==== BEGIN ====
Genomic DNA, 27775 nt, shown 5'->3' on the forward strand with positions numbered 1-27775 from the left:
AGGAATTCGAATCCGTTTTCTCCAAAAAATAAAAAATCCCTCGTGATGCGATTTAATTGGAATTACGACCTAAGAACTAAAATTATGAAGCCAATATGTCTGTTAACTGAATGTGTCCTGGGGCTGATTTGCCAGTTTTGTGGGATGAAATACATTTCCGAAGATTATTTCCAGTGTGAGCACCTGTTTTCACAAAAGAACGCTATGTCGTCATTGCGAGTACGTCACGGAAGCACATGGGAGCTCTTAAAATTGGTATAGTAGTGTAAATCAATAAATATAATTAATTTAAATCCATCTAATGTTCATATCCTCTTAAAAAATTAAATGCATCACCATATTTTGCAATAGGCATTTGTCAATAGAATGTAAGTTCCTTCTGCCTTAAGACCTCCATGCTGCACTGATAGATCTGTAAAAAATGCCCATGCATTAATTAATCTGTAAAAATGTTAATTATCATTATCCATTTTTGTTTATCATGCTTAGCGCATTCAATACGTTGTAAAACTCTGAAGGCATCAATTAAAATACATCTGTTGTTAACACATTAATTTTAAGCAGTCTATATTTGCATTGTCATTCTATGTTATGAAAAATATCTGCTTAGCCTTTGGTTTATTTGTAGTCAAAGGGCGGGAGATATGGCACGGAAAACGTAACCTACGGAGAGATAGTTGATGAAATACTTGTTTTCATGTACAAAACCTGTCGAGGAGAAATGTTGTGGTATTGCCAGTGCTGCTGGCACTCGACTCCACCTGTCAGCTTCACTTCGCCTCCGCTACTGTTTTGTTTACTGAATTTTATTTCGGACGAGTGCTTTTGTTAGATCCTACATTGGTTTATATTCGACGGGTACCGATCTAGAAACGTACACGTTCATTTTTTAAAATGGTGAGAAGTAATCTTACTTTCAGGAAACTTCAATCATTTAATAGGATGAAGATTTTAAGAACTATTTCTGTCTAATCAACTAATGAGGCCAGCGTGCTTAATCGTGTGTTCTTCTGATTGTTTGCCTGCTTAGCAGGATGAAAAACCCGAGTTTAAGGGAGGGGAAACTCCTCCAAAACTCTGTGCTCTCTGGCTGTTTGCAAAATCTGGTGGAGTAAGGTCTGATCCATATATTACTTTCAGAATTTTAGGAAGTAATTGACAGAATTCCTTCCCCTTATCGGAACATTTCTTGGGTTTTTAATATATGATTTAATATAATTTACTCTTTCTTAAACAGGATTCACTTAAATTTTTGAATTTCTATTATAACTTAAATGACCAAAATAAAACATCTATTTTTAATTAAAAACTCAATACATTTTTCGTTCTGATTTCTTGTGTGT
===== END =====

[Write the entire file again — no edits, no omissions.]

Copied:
Genomic DNA, 27775 nt, shown 5'->3' on the forward strand with positions numbered 1-27775 from the left:
AGGAATTCGAATCCGTTTTCTCCAAAAAATAAAAAATCCCTCGTGATGCGATTTAATTGGAATTACGACCTAAGAACTAAAATTATGAAGCCAATATGTCTGTTAACTGAATGTGTCCTGGGGCTGATTTGCCAGTTTTGTGGGATGAAATACATTTCCGAAGATTATTTCCAGTGTGAGCACCTGTTTTCACAAAAGAACGCTATGTCGTCATTGCGAGTACGTCACGGAAGCACATGGGAGCTCTTAAAATTGGTATAGTAGTGTAAATCAATAAATATAATTAATTTAAATCCATCTAATGTTCATATCCTCTTAAAAAATTAAATGCATCACCATATTTTGCAATAGGCATTTGTCAATAGAATGTAAGTTCCTTCTGCCTTAAGACCTCCATGCTGCACTGATAGATCTGTAAAAAATGCCCATGCATTAATTAATCTGTAAAAATGTTAATTATCATTATCCATTTTTGTTTATCATGCTTAGCGCATTCAATACGTTGTAAAACTCTGAAGGCATCAATTAAAATACATCTGTTGTTAACACATTAATTTTAAGCAGTCTATATTTGCATTGTCATTCTATGTTATGAAAAATATCTGCTTAGCCTTTGGTTTATTTGTAGTCAAAGGGCGGGAGATATGGCACGGAAAACGTAACCTACGGAGAGATAGTTGATGAAATACTTGTTTTCATGTACAAAACCTGTCGAGGAGAAATGTTGTGGTATTGCCAGTGCTGCTGGCACTCGACTCCACCTGTCAGCTTCACTTCGCCTCCGCTACTGTTTTGTTTACTGAATTTTATTTCGGACGAGTGCTTTTGTTAGATCCTACATTGGTTTATATTCGACGGGTACCGATCTAGAAACGTACACGTTCATTTTTTAAAATGGTGAGAAGTAATCTTACTTTCAGGAAACTTCAATCATTTAATAGGATGAAGATTTTAAGAACTATTTCTGTCTAATCAACTAATGAGGCCAGCGTGCTTAATCGTGTGTTCTTCTGATTGTTTGCCTGCTTAGCAGGATGAAAAACCCGAGTTTAAGGGAGGGGAAACTCCTCCAAAACTCTGTGCTCTCTGGCTGTTTGCAAAATCTGGTGGAGTAAGGTCTGATCCATATATTACTTTCAGAATTTTAGGAAGTAATTGACAGAATTCCTTCCCCTTATCGGAACATTTCTTGGGTTTTTAATATATGATTTAATATAATTTACTCTTTCTTAAACAGGATTCACTTAAATTTTTGAATTTCTATTATAACTTAAATGACCAAAATAAAACATCTATTTTTAATTAAAAACTCAATACATTTTTCGTTCTGATTTCTTGTGTGT